A team of physicists discovered a novel kind of nanotube that can generate current in the presence of light. Devices including infrared imaging chips and optical sensors are potential applications for the technology. In the future, if the effect can be magnified and the technology scaled up, it could lead to a new kind of high-efficiency solar power devices.
Working with an international team of physicists, University of Tokyo Professor Yoshihiro Iwasa was investigating possible functions of a unique semiconductor nanotube.
He decided to expose the nanotube to light from a laser. Iwasa found that particular wavelengths and intensities of light generated a current in the sample.
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“Essentially our research material generates electricity like solar panels, but in a different way,” said Iwasa. “Together with Dr. Yijin Zhang from the Max Planck Institute for Solid State Research in Germany, we demonstrated for the first time nanomaterials could overcome an obstacle that will soon limit current solar technology. For now solar panels are as good as they can be, but our technology could improve upon that.”
The current-generating material is fabricated from a special semiconductor material based on tungsten disulfide (WS2). Uniquely, the material does not produce a current in the presence of light unless it is rolled into tubes. It is especially interesting because of how it differs from existing photovoltaic materials.
Generally, photovoltaic solar cells employ a particular arrangement of materials called a p-n junction. This critical structure is where two different kinds of materials (p-type and n-type) are attached, which by themselves do not produce a current in the presence of light.
However, when they are place together they do. While p-n junction-based photovoltaics have improved in efficiency over the 80 years or so since their discovery, some kinds of the photovoltaics are approaching their theoretical limits in terms of efficiency.
WS2 nanotubes do not rely on a junction between materials to gain the photovoltaic effect. When exposed to light, WS2 nanotubes produce a current throughout their entire structure.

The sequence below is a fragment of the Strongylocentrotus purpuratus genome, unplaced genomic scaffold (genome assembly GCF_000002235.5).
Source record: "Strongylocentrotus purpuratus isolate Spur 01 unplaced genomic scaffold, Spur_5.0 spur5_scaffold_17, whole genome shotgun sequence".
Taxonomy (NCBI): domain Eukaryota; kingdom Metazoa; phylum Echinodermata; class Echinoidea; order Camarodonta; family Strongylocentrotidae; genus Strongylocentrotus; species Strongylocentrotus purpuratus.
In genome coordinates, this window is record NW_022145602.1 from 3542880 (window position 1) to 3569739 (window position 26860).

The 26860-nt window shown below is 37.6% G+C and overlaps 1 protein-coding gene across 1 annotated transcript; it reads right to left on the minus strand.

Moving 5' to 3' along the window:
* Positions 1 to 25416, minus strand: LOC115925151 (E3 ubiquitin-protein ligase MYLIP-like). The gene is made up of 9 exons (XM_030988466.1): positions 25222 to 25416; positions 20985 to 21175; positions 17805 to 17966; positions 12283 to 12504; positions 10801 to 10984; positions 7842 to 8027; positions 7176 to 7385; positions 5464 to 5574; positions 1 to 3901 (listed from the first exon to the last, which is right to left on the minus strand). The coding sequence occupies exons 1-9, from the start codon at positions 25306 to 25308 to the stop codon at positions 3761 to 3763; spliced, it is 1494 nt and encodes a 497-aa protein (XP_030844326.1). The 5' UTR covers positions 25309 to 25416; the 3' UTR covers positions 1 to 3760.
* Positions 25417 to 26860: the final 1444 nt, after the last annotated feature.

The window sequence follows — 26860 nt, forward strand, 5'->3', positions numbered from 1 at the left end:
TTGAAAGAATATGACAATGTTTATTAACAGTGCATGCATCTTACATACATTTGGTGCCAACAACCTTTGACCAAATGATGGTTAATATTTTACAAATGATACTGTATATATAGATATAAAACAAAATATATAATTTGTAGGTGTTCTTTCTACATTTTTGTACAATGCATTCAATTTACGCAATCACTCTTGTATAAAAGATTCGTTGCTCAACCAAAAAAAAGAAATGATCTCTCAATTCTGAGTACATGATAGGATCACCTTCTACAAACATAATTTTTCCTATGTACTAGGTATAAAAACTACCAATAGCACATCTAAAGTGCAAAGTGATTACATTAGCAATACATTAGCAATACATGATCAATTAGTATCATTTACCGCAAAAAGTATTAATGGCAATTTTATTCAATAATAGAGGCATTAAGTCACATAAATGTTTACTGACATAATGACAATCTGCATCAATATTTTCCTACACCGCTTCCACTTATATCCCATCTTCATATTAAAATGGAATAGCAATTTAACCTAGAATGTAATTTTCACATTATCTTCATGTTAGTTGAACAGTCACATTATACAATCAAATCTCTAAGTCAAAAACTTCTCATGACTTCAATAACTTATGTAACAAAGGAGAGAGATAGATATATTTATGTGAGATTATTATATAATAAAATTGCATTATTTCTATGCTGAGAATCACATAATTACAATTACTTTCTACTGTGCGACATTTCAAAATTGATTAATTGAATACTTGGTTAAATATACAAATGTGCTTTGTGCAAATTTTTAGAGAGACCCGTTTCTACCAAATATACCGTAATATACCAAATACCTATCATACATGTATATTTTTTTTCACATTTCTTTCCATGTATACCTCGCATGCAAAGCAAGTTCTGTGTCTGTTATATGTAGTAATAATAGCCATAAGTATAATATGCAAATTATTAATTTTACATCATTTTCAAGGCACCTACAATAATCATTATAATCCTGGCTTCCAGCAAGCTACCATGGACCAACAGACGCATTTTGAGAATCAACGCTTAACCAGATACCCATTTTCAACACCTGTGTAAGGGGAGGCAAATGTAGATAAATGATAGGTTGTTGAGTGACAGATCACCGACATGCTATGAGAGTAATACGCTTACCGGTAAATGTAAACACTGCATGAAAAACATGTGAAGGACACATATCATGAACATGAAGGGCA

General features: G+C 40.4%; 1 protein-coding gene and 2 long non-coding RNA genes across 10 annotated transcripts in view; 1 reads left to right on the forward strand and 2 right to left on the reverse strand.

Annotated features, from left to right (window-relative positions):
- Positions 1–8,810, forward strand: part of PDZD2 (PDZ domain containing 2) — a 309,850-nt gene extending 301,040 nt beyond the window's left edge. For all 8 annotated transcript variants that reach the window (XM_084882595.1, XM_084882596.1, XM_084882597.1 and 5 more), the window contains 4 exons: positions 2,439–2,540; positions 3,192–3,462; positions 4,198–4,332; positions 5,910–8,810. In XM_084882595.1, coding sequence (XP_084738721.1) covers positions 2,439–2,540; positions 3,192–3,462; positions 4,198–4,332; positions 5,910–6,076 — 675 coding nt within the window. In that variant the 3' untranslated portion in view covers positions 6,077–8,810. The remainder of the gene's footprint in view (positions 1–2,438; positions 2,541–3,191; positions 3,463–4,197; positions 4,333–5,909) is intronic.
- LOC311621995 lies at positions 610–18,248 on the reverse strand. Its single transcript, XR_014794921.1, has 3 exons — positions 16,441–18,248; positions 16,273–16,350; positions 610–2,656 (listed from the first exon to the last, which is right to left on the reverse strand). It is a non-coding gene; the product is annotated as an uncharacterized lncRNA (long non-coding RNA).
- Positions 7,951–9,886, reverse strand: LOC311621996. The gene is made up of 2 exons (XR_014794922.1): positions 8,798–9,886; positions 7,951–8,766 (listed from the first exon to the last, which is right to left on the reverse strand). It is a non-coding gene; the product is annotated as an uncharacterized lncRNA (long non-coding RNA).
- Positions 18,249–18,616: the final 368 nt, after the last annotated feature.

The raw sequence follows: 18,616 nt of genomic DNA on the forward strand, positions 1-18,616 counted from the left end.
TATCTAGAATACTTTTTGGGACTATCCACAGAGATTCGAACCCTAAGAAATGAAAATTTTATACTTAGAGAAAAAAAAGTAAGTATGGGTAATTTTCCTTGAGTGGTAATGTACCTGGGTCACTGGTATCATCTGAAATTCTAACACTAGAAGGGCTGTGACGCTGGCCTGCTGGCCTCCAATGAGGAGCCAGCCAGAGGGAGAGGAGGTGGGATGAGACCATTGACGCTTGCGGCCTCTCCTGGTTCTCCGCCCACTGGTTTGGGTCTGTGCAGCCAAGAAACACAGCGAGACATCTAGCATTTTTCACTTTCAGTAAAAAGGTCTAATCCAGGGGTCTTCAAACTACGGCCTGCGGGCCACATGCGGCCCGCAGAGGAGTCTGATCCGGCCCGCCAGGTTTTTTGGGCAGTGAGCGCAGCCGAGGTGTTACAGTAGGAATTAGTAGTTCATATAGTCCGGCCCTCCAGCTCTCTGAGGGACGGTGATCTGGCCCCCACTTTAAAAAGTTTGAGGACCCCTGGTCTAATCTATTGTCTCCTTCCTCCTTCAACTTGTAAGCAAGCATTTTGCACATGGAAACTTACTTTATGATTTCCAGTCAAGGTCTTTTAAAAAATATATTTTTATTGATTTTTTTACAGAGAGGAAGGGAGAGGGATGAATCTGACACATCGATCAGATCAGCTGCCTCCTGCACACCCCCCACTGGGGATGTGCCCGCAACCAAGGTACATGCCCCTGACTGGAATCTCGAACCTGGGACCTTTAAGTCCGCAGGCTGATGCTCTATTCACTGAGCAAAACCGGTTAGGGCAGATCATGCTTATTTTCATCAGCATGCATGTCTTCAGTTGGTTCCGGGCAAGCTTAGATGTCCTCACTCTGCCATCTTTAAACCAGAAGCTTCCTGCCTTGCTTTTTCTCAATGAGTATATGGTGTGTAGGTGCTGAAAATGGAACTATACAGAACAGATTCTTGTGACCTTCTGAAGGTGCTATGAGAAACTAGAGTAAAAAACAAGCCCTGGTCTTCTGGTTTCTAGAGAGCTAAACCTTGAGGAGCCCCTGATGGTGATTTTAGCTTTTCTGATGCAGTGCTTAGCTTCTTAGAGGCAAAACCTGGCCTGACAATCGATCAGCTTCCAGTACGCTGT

This bulk photovoltaic effect (BPVE) occurs only because the WS2 nanotube is not symmetrical. If it were symmetrical, the current generated would not have a preferred direction and, therefore, would not flow.
So other symmetrical nanotubes including the famous carbon nanotubes don’t exhibit BPVE despite being great electrical conductors.
“Our research shows an entire order of magnitude improvement in efficiency of BPVE compared to its presence in other materials,” continued Iwasa. “But despite this huge gain, our WS2 nanotube cannot yet compare to the generating potential of p-n junction materials. This is because the device is nanoscopic and will be difficult to make larger. But it is possible and I hope chemists are inspired to take on that challenge.”
In the long term, the researchers hope this kind of material could allow fabrication of more efficient solar panels.
The foreseeable size constraints in the near term, make its use more likely in other applications such as more sensitive and higher-fidelity optical or infrared sensors.
Other potential applications have include embedded monitoring devices, sensor-laden self-driving cars or even in the imaging sensors for astronomical telescopes.
“My colleagues from around the world and I eagerly explore the potential of this unprecedented technology,” concluded Iwasa. “For me, the idea of creating new materials beyond anything nature could provide is a fascinating reward in its own right.”
Zang, Y. J., Ideue, T., Onga, M., Qin, F., Suzuki, R., Zak, A., Tenne, R., Smet, J. H., and Iwasa, Y. “Enhanced intrinsic photovoltaic effect in tungsten disulfide nanotubes,” Nature: June 19, 2019, doi:10.1038/s41586-019-1303-3.